The Color Binary project consists of a wooden control panel with medal switches, amber LED lights, buttons, laser cut etching, and an embedded microcontroller; a series of index cards with identification numbers written in binary code; and a projected website that’s operated by the wooden control console. Initially, the website simply displays a natural landscape from North America with an input field for the binary sequence written on the index cards. When a viewer correctly enters the binary sequence on the index card into the input field using the switches on the wooden control console, the program gets activated. A series of color boxes flash on the screen along with another binary sequence that spells out the word “genocide.” At the end of the sequence, the once natural landscape is converted into an aerial view of a Jeffersonian plot of land. A new window pops up on the screen with a new scenic landscape and input field waiting for a binary sequence to be fed through the system repeating the process. As participants work through the case of index cards, inputting the binary sequences printed on them, more and more of the screen real estate gets occupied by square boxes depicting Jeffersonian plots of land that were once natural landscapes.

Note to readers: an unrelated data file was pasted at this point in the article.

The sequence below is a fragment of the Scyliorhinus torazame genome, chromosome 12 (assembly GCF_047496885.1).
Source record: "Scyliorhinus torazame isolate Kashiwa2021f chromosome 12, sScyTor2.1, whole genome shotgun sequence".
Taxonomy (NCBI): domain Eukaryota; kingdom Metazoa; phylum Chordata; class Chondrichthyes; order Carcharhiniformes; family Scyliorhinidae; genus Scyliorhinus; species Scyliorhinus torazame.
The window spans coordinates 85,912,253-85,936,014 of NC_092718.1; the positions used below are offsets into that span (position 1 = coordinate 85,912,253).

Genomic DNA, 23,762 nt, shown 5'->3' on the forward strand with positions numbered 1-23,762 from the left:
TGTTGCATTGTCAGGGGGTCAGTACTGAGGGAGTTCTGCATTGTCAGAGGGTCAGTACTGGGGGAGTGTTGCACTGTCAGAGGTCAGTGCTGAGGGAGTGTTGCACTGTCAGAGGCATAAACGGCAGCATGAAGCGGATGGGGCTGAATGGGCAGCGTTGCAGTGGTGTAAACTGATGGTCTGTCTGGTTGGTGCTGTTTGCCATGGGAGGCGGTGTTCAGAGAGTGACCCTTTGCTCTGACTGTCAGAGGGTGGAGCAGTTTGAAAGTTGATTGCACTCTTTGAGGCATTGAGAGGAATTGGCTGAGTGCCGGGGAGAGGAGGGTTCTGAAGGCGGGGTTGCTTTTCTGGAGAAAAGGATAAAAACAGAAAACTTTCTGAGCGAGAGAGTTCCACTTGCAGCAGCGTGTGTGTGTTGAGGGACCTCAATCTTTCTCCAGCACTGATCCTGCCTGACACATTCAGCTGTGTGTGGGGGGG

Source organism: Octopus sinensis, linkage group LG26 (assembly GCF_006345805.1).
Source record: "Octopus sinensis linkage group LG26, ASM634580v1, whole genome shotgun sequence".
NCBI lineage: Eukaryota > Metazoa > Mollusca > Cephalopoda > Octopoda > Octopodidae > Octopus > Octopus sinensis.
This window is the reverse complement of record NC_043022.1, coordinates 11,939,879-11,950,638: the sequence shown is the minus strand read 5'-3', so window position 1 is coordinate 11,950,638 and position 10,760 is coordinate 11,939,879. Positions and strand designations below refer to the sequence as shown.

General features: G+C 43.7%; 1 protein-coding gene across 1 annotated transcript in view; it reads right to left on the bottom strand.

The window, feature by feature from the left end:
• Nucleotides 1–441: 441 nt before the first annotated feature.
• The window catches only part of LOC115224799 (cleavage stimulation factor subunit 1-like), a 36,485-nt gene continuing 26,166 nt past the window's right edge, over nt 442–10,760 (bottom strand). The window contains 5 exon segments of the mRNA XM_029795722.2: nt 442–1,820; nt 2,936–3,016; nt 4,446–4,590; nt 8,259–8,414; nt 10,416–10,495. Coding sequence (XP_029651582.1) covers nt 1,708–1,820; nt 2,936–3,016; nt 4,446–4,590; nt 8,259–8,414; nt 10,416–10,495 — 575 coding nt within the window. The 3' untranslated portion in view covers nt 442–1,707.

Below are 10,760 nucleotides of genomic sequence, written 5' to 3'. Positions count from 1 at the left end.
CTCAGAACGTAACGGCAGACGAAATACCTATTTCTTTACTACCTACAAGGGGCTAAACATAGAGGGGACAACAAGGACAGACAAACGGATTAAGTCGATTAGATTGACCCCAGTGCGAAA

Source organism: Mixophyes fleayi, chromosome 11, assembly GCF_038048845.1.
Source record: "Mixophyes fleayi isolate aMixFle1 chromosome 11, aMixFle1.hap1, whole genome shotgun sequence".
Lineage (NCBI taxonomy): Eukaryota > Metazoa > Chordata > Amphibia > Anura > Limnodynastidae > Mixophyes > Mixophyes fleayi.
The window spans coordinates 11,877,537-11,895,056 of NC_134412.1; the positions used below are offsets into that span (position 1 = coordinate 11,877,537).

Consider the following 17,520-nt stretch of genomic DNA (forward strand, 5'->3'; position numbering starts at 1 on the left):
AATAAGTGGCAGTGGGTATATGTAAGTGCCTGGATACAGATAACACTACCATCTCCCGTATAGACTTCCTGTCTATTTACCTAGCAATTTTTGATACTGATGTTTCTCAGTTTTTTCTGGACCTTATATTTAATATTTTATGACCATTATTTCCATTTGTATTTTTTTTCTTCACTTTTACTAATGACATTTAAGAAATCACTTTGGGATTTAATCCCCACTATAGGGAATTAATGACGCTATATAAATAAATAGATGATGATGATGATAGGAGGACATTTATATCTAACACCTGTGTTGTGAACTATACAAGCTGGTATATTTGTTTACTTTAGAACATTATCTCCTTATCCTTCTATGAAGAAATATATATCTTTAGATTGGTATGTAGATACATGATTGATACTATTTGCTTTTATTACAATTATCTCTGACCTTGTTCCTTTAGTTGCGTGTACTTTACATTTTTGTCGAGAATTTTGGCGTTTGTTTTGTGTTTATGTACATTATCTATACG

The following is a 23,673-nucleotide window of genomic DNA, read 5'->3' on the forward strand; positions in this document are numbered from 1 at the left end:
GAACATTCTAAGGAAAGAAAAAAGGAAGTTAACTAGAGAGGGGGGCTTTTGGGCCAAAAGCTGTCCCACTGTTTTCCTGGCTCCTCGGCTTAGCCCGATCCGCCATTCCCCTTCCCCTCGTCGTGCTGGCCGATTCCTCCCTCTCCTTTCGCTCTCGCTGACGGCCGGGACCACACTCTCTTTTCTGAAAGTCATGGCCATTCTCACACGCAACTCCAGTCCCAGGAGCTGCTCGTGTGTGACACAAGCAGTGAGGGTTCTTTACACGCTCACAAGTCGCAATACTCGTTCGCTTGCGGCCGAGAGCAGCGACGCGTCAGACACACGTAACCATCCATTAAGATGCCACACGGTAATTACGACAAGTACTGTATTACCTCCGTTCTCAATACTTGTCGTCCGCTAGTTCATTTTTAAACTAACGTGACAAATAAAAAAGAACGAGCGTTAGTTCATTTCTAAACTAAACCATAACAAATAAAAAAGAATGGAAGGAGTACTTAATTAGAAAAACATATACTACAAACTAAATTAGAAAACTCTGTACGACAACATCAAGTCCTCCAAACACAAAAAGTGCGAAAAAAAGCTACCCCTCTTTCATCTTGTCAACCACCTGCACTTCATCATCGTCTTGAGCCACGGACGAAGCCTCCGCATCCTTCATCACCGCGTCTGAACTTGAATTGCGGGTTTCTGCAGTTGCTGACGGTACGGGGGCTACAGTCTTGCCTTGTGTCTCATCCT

Color Binary is a response to a book published in 1872 by Thomas McKenney—History of the Indian tribes of North America : with biographical sketches and anecdotes of the principal chiefs. Embellished with one hundred portraits from the Indian Gallery in the War Department at Washington. A copy of this book was available in the special collections archive of the Providence Public Library. Initially, I was drawn to the book because of the subject matter and the colorful lithographic portraits of indigenous people. Upon further reading, I came to realize the book was created by the US Government’s head of Indian Affairs–Thomas McKenney–as a specimen archive meant to preserve a visual record of the indigenous people facing extinction from the genocidal policies advanced by the government like manifest destiny and westward expansion. This objective was explicitly stated in the book. What appeared as a work of art was really evidence of genocide created by a person in a position of power to advance that agenda.